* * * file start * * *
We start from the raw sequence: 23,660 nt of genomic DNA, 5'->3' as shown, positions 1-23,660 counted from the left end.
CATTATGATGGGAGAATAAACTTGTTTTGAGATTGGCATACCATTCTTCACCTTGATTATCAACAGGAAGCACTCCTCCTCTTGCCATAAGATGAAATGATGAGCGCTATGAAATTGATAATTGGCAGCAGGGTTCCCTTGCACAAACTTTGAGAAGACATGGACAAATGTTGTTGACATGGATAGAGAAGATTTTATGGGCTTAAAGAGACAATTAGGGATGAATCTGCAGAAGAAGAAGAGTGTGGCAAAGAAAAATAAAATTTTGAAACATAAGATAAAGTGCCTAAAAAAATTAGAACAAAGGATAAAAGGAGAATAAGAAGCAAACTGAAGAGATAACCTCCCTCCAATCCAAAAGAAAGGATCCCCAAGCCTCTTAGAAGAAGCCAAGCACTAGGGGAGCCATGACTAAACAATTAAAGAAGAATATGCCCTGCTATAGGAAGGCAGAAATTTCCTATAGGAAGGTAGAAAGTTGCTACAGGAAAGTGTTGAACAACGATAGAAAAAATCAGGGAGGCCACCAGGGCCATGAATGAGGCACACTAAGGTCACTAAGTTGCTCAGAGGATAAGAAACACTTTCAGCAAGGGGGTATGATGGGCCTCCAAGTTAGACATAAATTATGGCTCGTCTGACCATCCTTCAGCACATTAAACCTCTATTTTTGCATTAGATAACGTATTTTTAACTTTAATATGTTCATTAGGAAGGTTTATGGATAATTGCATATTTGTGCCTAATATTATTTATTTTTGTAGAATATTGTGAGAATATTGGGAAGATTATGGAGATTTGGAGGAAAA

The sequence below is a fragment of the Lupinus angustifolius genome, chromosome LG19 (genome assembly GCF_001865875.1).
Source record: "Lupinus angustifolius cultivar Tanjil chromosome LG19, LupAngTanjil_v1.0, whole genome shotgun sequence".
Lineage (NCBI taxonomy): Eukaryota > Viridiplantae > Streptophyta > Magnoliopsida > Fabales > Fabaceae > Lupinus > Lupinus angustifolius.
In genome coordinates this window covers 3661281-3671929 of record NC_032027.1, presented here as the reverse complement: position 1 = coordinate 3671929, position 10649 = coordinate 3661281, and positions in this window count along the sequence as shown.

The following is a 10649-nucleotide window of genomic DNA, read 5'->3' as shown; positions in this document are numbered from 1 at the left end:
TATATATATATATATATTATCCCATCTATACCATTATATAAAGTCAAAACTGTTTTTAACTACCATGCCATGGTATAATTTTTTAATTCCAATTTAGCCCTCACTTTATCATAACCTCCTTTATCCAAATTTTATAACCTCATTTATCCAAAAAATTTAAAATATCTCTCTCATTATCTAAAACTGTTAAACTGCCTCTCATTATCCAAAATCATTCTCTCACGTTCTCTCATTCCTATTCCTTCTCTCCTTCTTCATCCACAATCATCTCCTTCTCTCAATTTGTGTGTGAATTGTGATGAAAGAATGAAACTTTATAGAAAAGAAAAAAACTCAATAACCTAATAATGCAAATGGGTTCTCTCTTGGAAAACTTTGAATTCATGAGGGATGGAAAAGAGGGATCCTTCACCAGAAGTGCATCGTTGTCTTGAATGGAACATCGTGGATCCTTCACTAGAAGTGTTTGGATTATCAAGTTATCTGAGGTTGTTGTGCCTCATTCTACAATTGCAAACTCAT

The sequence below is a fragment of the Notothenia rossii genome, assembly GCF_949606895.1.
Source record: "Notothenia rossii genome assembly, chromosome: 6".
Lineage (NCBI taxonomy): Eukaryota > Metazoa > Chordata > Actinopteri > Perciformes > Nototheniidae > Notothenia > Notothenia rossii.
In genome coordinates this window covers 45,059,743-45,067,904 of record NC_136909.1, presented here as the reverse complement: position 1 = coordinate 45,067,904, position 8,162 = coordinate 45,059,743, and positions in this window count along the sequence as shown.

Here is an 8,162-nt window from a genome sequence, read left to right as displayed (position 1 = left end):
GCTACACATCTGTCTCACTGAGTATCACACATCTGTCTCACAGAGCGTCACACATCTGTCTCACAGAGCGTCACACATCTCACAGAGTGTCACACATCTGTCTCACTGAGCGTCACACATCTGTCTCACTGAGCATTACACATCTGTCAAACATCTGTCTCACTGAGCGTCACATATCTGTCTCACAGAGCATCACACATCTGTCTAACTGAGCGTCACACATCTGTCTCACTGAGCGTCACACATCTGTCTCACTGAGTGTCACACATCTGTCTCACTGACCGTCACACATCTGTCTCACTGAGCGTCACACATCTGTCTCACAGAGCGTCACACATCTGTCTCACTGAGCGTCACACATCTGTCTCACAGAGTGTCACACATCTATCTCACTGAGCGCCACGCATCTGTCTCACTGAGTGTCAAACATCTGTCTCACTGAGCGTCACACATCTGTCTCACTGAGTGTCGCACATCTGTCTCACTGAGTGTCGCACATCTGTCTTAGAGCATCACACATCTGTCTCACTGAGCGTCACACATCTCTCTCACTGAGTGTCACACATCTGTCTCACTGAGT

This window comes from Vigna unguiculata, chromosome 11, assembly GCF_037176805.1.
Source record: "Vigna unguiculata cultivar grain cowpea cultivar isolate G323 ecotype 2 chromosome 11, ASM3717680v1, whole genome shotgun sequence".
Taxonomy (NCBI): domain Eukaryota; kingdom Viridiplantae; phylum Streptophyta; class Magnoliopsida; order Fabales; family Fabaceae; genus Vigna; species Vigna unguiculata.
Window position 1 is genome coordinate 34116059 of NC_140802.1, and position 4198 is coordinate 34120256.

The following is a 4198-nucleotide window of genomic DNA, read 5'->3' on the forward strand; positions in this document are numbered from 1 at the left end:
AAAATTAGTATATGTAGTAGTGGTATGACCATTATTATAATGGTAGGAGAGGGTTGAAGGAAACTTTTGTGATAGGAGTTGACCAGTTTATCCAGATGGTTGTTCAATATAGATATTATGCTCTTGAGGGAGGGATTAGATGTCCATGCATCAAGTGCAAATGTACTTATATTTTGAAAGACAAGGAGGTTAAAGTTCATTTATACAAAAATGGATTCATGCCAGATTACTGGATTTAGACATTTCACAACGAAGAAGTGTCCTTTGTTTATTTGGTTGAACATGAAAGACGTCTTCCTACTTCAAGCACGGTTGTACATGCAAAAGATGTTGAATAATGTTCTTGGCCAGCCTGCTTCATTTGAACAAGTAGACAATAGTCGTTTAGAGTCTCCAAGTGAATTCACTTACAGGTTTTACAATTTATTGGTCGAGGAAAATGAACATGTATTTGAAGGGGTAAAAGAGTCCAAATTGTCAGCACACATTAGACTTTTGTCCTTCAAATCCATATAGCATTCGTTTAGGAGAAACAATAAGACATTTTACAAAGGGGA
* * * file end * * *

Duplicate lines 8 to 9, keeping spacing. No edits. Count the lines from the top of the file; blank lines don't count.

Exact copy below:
TATATATATATATATATTATCCCATCTATACCATTATATAAAGTCAAAACTGTTTTTAACTACCATGCCATGGTATAATTTTTTAATTCCAATTTAGCCCTCACTTTATCATAACCTCCTTTATCCAAATTTTATAACCTCATTTATCCAAAAAATTTAAAATATCTCTCTCATTATCTAAAACTGTTAAACTGCCTCTCATTATCCAAAATCATTCTCTCACGTTCTCTCATTCCTATTCCTTCTCTCCTTCTTCATCCACAATCATCTCCTTCTCTCAATTTGTGTGTGAATTGTGATGAAAGAATGAAACTTTATAGAAAAGAAAAAAACTCAATAACCTAATAATGCAAATGGGTTCTCTCTTGGAAAACTTTGAATTCATGAGGGATGGAAAAGAGGGATCCTTCACCAGAAGTGCATCGTTGTCTTGAATGGAACATCGTGGATCCTTCACTAGAAGTGTTTGGATTATCAAGTTATCTGAGGTTGTTGTGCCTCATTCTACAATTGCAAACTCAT

The sequence below is a fragment of the Notothenia rossii genome, assembly GCF_949606895.1.